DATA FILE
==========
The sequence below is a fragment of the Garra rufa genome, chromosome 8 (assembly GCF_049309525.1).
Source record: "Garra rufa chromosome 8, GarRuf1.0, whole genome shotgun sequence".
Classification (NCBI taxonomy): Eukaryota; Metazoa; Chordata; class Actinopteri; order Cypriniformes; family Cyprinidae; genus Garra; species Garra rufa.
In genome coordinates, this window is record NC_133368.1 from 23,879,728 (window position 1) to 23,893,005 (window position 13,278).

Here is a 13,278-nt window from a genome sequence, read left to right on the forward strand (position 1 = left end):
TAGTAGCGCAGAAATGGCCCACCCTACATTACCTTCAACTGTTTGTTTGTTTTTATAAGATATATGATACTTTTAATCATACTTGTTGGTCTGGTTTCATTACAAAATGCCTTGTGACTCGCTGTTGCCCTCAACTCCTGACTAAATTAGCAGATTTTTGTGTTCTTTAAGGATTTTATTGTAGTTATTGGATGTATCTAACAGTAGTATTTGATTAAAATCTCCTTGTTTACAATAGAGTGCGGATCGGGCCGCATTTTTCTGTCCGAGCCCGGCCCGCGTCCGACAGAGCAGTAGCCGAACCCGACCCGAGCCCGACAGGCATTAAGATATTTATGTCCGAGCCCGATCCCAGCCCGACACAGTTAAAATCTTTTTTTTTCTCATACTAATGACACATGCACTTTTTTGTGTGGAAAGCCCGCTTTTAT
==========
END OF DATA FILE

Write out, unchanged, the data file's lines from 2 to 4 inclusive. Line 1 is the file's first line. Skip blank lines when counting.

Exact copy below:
Source record: "Garra rufa chromosome 8, GarRuf1.0, whole genome shotgun sequence".
Classification (NCBI taxonomy): Eukaryota; Metazoa; Chordata; class Actinopteri; order Cypriniformes; family Cyprinidae; genus Garra; species Garra rufa.
In genome coordinates, this window is record NC_133368.1 from 23,879,728 (window position 1) to 23,893,005 (window position 13,278).